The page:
St. Peter’s ‘Fiat Fridays’ explore lives of the saints

    Beth Montelepre is forever marveling that as a Catholic, she has “every saint in heaven” praying for her and illuminating the road to salvation. Having so many friends to call on, 24/7, is a source of great joy to Montelepre, a mother of five children.

   “I’m so delighted that our Catholic faith put so many holy men and women in our path that we can imitate and emulate,” said Montelepre, speaking Jan. 10 to a dozen mothers gathered at a parish meeting house in St. Peter Parish in Covington.
    “We are one body of Christ, Montelepre said. “Those saints never stop praying for us and we don’t ever have to stop asking for their intercession.”
    The saints – some well known ones, such as St. Maria Goretti, and obscure ones, such as St. Mother Theodore Guerin, are the focus of St. Peter’s spring 2014 session of “Fiat Fridays,” a two-year-old, bi-weekly program in which Catholic mothers from across the northshore gather to grow in wisdom and holiness, learn how their faith informs their roles as wives and mothers, and share their mutual struggles and desires.
    Named for the Blessed Mother’s fiat – or “yes” – to God when the angel Gabriel announced she would become the mother of Jesus, the meetings have the air of a friendly book group, drawing mothers of all ages. “A Book of Saints for Catholic Moms: 52 Companions for your Heart, Mind, Body and Soul,” by blogger Lisa Hendey, guides the current series. Organized in a “saint of the week” format, each chapter includes a biography of the saint, the author’s personal reflection on how the saint impacted her life, a daily Scripture verse, and saint-related prayers and activities mothers can incorporate into family life.
    Montelepre said just as parents should yearn to give their children a sense of family history by sharing the stories of grandparents and great-grandparents, so should they ground their children in the legacy of the saints of the Church, who also persevered through trying times.
    “These people lived hardships and didn’t lose their faith over it,” Montelepre said. “Today, when we go through hardship, we tend to walk away from God and say, ‘Where was he? He wasn’t there,’ (whereas, the saints) see God in the midst of turmoil and holding them up in the struggle.’”
Joy in doing the small things

Joy in doing the small things
    After the group shared its personal petitions and prayed a decade of the rosary, Joan Chifici spoke of her love for St. Therese the Little Flower because of the many times her own vocation, like that of the saint’s, was lived out through small works of love.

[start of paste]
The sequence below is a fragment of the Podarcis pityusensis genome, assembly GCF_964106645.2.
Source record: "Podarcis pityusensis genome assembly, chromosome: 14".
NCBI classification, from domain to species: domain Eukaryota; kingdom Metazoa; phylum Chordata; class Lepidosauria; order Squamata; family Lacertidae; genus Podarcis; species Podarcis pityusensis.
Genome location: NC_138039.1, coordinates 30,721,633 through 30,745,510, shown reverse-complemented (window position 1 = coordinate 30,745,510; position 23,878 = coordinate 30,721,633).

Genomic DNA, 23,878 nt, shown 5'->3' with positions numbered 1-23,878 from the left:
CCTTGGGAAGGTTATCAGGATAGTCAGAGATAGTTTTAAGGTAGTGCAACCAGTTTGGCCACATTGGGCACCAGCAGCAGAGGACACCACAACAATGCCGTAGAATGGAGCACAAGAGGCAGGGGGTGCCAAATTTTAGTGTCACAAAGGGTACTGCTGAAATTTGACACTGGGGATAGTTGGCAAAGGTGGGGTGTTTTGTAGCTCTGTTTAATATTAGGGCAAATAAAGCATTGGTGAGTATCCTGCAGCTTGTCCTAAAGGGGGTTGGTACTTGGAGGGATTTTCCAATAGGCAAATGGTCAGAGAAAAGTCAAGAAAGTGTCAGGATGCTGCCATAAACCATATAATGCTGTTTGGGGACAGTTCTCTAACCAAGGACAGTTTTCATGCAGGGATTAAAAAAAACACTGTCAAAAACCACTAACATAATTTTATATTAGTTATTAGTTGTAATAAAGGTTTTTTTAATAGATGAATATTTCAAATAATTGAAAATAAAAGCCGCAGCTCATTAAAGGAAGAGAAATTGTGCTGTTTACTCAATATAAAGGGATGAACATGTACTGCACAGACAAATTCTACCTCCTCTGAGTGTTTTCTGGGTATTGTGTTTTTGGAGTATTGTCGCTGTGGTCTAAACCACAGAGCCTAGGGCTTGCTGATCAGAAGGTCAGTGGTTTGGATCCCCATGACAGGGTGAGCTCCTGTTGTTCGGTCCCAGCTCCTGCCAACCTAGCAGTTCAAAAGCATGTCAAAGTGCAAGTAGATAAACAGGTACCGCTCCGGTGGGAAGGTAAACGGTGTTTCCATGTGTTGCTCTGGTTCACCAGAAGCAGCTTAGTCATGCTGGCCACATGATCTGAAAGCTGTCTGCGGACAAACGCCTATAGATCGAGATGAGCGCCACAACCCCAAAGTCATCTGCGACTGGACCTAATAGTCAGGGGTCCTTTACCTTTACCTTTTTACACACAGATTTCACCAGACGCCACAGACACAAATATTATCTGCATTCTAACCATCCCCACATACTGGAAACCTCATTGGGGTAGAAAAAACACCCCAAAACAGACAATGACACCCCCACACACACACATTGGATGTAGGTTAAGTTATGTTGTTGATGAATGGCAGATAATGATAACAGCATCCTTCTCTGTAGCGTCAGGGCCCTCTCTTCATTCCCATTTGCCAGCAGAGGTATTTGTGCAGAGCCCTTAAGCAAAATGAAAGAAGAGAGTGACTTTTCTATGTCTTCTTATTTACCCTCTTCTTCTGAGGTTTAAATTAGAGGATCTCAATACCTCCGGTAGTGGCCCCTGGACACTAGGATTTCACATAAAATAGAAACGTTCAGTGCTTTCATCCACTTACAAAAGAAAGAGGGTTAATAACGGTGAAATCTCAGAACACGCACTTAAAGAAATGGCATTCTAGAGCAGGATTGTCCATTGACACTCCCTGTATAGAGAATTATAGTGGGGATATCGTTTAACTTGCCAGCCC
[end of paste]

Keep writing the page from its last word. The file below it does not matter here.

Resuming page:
“Her example of just offering the little bitty gifts to God – that helps me get through my day,” Chifici said. “Like when you’re ironing – iron that handkerchief like you’re ironing for Jesus!”
    Participant Katie Lee said her devotion to St. Therese began in high school, after she attended a memorial Mass with her mother for a teenaged boy who had a reputation for being “bad news.”
    “I don’t know why I said this – because I wasn’t an ugly child – but I turned to my mom and said, ‘He’s not in purgatory, Mom!’”
    Insisting that St. Therese would prove to Lee that the boy’s soul was indeed in purgatory – and ultimately would be united with God – Lee’s mother insisted that her daughter pray a novena to St. Therese. Near the end of the novena, Lee was with some of the late teenager’s friends when a stranger suddenly gave her a huge balloon in the shape of a flower. Lee saw the gift as a sign from “The Little Flower” that St. Therese had indeed interceded for the deceased teenager.
    Lee was instantly humbled.
    “I feel like St. Therese has just been my companion for my whole life,” Lee said. “She helps me to be docile.”
    Joni Schaff, a mother of three, said she drew inspiration from the patron saint of her home parish of St. Jane de Chantal, who began the Congregation of the Visitation after being widowed at 28.
    “She was a mother; she was a wife,” Schaff said. “(Studying St. Jane’s life) shows the children that even though her vocation started out as marriage, she still was able to do what God wanted her to do in a different vocation.”
    Montelepre said St. Jane can teach us another nugget of wisdom: Some of the canonized struggled to carry their crosses, even up until the hour of their death. In St. Jane’s case, unrelenting depression dogged her following the death of her husband.
    “In her depression she still found a way to serve God,” Montelepre said. “Some burdens are not going to be taken away, but to learn that from a saint? We all want to hear that everything ended up rosy!
    “But like the saints, we’re called to stick it out. We’re called to walk through the drudgery,” Montelepre said. “The fairy tale ending is heaven, and if you do the work here (on earth), you’ll have the fairy tale eventually.”
    The next Fiat Friday is Jan. 24. Call St. Peter’s Office of Marriage and Family life at (985) 892-9353.
    Beth Donze can be reached at bdonze@clarion
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